It was 8 degrees outside yesterday morning, windy and raining. I decided to cocoon. The day before, it was 10 Celsius, sunny and calm. It felt lovely to be outside. The change had come Thursday afternoon. The date was interesting, because September 28 is when our first frost can be expected. Not this year – but still, it went down to 4 last night and it's chilly today - even if it’s due to rise to 25 C by Tuesday.
So, it’s fall. But I’m not over summer, which this year was enhanced by an encouraging abundance of Monarch butterflies. During the warm weather earlier this week, observers along the Lake Ontario shoreline were amazed by the spectacular parade.
Some of us raised Monarch caterpillars this year and became transfixed by the unfolding spectacle of the species' metamorphosis. When last I blogged, I had seven chrysalides, with one final caterpillar hanging in a ‘J’ from the top of its cage. It pupated a few days later.
That was September 4; and the wait began. I checked on the eight jewel-like chrysalides every day. No change. I began to worry. It wasn’t until the morning of September 19 that I saw darkening in one chrysalis and I could discern the actual pattern of the wing. It was raining, so I brought the cage indoors, leaving two cages outside to the vagaries of the weather. Later that morning the first butterfly eclosed (that, I discover, is the correct term). I wasn’t there to catch the moment – I came by and there she was, brilliant and magnificent, hanging from her empty and translucent chrysalis (you can tell female monarchs from males, the males have a dark dot on their hind wing).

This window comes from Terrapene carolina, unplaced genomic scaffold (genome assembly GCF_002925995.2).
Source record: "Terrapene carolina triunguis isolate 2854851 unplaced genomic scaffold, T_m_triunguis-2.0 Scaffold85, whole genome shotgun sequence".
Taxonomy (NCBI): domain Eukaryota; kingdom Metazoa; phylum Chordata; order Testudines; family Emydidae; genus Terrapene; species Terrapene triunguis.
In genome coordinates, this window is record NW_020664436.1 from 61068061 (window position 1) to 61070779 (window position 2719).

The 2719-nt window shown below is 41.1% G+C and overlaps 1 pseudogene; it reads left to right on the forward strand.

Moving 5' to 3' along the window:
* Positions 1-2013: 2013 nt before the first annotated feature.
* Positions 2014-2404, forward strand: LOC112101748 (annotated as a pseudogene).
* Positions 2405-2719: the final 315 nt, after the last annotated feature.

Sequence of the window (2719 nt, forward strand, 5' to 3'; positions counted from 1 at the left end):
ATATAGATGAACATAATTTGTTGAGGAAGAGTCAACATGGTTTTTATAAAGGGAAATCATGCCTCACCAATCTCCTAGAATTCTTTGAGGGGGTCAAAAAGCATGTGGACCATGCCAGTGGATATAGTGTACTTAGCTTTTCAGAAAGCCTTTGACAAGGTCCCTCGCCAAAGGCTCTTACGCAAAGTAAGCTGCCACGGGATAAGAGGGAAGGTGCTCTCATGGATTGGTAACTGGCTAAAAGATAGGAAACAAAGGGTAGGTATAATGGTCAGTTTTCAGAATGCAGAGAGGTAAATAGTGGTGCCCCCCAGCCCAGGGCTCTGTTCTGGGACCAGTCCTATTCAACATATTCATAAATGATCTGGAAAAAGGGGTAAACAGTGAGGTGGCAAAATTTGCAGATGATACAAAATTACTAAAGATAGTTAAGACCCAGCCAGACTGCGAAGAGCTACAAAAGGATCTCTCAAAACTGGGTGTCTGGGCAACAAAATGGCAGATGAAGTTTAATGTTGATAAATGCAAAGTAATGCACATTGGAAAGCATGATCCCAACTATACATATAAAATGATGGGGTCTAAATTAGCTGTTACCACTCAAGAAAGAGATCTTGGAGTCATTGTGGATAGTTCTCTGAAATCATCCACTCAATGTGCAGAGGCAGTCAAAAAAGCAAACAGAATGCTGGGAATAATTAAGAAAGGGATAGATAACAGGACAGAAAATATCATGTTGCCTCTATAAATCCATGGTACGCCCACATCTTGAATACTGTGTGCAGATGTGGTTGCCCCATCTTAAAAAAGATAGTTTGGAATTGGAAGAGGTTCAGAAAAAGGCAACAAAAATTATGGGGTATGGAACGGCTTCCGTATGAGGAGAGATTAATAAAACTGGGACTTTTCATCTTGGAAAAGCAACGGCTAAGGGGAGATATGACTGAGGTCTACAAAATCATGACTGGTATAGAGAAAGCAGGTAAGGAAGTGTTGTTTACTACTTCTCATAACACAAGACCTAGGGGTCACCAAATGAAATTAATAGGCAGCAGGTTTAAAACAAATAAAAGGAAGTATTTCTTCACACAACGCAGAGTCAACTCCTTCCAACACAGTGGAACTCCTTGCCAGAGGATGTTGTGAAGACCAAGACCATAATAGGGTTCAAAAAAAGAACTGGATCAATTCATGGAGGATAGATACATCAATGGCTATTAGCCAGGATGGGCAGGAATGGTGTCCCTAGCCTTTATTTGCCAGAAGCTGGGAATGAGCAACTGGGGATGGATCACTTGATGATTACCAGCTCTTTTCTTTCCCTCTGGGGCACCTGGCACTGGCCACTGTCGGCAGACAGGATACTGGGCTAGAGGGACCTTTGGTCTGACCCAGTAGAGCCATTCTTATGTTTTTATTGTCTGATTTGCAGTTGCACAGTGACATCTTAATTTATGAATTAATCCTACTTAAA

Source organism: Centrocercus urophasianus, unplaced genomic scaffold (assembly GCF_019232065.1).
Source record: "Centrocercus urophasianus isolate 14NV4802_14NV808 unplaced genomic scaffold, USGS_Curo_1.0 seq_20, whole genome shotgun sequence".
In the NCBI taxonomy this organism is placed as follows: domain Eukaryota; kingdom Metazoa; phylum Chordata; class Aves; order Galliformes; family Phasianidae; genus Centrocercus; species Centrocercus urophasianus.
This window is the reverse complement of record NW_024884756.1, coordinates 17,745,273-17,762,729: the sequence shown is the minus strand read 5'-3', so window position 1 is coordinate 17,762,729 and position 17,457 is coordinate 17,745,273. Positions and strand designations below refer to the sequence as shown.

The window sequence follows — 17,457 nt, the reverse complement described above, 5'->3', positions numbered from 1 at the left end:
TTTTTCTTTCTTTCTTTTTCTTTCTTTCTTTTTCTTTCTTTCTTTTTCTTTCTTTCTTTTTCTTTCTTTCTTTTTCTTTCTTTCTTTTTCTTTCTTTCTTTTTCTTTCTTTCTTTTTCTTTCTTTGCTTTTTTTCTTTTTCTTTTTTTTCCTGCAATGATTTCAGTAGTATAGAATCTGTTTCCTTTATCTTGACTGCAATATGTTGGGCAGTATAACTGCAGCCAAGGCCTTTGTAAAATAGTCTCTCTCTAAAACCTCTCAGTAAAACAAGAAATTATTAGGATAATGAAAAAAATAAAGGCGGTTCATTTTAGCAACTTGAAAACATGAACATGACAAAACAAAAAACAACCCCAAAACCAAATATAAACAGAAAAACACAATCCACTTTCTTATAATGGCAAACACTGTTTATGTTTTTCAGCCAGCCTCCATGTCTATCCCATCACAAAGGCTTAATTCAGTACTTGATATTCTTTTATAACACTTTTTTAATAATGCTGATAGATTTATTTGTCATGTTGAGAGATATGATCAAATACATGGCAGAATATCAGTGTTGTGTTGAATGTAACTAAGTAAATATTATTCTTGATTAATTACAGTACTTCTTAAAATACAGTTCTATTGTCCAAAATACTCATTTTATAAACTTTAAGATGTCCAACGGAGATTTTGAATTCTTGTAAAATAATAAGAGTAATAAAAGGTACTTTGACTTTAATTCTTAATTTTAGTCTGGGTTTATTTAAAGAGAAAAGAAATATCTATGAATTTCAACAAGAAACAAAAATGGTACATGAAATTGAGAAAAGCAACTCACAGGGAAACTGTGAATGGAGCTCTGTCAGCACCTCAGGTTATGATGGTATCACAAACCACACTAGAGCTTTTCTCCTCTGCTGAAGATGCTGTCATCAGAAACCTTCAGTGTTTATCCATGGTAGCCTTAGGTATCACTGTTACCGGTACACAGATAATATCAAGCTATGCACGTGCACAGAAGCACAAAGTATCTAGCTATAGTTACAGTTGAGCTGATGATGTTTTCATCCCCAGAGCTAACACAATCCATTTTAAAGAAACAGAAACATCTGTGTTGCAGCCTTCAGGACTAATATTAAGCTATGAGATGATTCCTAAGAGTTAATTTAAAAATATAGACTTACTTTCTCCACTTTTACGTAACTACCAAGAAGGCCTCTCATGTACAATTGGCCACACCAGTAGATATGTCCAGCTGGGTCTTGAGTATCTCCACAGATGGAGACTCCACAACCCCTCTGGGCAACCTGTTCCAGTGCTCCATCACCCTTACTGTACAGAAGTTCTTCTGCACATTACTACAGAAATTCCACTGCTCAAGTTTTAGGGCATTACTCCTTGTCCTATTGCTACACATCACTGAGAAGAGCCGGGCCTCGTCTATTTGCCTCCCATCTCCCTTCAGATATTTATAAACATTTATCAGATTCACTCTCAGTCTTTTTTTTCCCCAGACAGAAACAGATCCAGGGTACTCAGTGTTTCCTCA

The advice from Monarch Watch and other websites is to allow about two hours for the wings to dry out and harden before releasing the butterfly. But not if it’s raining or a storm is predicted, which was the case. A Monarch doesn’t feed for the first 24 hours, so an overnight stay would not hurt. This one spent the day opening and closing her wings and athletically stepping around, but by 5:30 was hanging quietly. I moved the cage out the next morning. The storm had passed. She remained still until the sun moved round and its rays hit her cage. Then she began to flutter. I was able to ease her onto my finger and take her over to a Black Cohosh bloom. Within minutes, she flew onto it, and then off, to a Grey-headed Coneflower, and then up and away and I lost sight of her.
Over the next four days, another five butterflies eclosed. In each case, I missed the moment, until the last one – when I determinedly sat and waited. After an hour or so, a lengthwise crack revealed the orange and black colours within. It opened a little more and a leg emerged, then another, then the two antennae popped out from the bottom and slowly the butterfly unfolded and hung, upside down. A curious thing: she seemed to be cleaning her face with two furry 'hands.' It turns out those are vestigial legs - Monarchs and some other butterfly species only use four of their six legs for standing on. The reason is not clear. After the wings dried, when it was time for that first flight – it seemed like a concentration of energy into the small body before the leap into the sky.